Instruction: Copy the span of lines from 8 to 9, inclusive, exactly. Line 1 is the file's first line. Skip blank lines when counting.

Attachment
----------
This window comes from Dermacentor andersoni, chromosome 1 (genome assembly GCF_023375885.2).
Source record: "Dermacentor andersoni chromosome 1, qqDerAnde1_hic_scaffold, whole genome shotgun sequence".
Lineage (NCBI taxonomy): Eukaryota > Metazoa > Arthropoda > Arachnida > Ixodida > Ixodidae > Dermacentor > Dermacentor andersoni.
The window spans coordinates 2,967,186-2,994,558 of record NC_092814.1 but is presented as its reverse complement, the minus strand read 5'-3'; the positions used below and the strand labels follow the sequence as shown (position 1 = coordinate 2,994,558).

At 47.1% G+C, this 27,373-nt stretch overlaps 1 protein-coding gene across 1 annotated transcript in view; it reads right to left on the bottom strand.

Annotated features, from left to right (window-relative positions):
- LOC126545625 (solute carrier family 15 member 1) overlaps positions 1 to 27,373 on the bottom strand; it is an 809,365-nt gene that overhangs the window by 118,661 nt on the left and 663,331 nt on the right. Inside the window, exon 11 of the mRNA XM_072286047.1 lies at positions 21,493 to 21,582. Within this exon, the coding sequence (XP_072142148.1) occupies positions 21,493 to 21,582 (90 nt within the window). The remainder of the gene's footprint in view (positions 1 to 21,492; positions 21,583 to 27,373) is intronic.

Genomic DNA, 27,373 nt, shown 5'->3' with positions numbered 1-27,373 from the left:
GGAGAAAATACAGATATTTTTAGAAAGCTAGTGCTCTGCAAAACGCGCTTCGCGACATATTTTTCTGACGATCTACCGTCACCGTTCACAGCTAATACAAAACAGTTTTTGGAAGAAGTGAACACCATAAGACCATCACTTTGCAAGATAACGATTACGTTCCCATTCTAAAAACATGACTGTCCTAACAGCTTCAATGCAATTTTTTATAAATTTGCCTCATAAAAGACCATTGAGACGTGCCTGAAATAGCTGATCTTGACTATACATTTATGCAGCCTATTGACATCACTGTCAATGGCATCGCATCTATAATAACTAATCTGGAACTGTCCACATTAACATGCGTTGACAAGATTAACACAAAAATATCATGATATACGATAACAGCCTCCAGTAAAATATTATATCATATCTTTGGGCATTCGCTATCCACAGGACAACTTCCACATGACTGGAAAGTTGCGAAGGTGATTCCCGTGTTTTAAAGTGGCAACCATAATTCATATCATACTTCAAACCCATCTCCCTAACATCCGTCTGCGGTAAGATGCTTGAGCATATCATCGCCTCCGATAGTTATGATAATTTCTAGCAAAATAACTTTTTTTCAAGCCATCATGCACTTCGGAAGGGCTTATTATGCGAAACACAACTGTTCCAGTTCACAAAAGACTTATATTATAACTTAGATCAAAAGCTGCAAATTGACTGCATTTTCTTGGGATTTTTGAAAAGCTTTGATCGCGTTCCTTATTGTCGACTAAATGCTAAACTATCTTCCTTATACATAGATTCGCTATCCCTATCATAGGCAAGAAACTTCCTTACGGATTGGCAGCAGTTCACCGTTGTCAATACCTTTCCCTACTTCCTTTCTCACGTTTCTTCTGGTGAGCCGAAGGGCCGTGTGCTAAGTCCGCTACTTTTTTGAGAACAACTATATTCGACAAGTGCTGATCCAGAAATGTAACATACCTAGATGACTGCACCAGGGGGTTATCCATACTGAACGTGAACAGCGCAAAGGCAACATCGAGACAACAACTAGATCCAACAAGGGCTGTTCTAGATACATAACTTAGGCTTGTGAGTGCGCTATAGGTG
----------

Genomic DNA, 27,373 nt, shown 5'->3' with positions numbered 1-27,373 from the left:
GGAGAAAATACAGATATTTTTAGAAAGCTAGTGCTCTGCAAAACGCGCTTCGCGACATATTTTTCTGACGATCTACCGTCACCGTTCACAGCTAATACAAAACAGTTTTTGGAAGAAGTGAACACCATAAGACCATCACTTTGCAAGATAACGATTACGTTCCCATTCTAAAAACATGACTGTCCTAACAGCTTCAATGCAATTTTTTATAAATTTGCCTCATAAAAGACCATTGAGACGTGCCTGAAATAGCTGATCTTGACTATACATTTATGCAGCCTATTGACATCACTGTCAATGGCATCGCATCTATAATAACTAATCTGGAACTGTCCACATTAACATGCGTTGACAAGATTAACACAAAAATATCATGATATACGATAACAGCCTCCAGTAAAATATTATATCATATCTTTGGGCATTCGCTATCCACAGGACAACTTCCACATGACTGGAAAGTTGCGAAGGTGATTCCCGTGTTTTAAAGTGGCAACCATAATTCATATCATACTTCAAACCCATCTCCCTAACATCCGTCTGCGGTAAGATGCTTGAGCATATCATCGCCTCCGATAGTTATGATAATTTCTAGCAAAATAACTTTTTTTCAAGCCATCATGCACTTCGGAAGGGCTTATTATGCGAAACACAACTGTTCCAGTTCACAAAAGACTTATATTATAACTTAGATCAAAAGCTGCAAATTGACTGCATTTTCTTGGGATTTTTGAAAAGCTTTGATCGCGTTCCTTATTGTCGACTAAATGCTAAACTATCTTCCTTATACATAGATTCGCTATCCCTATCATAGGCAAGAAACTTCCTTACGGATTGGCAGCAGTTCACCGTTGTCAATACCTTTCCCTACTTCCTTTCTCACGTTTCTTCTGGTGAGCCGAAGGGCCGTGTGCTAAGTCCGCTACTTTTTTGAGAACAACTATATTCGACAAGTGCTGATCCAGAAATGTAACATACCTAGATGACTGCACCAGGGGGTTATCCATACTGAACGTGAACAGCGCAAAGGCAACATCGAGACAACAACTAGATCCAACAAGGGCTGTTCTAGATACATAACTTAGGCTTGTGAGTGCGCTATAGGTG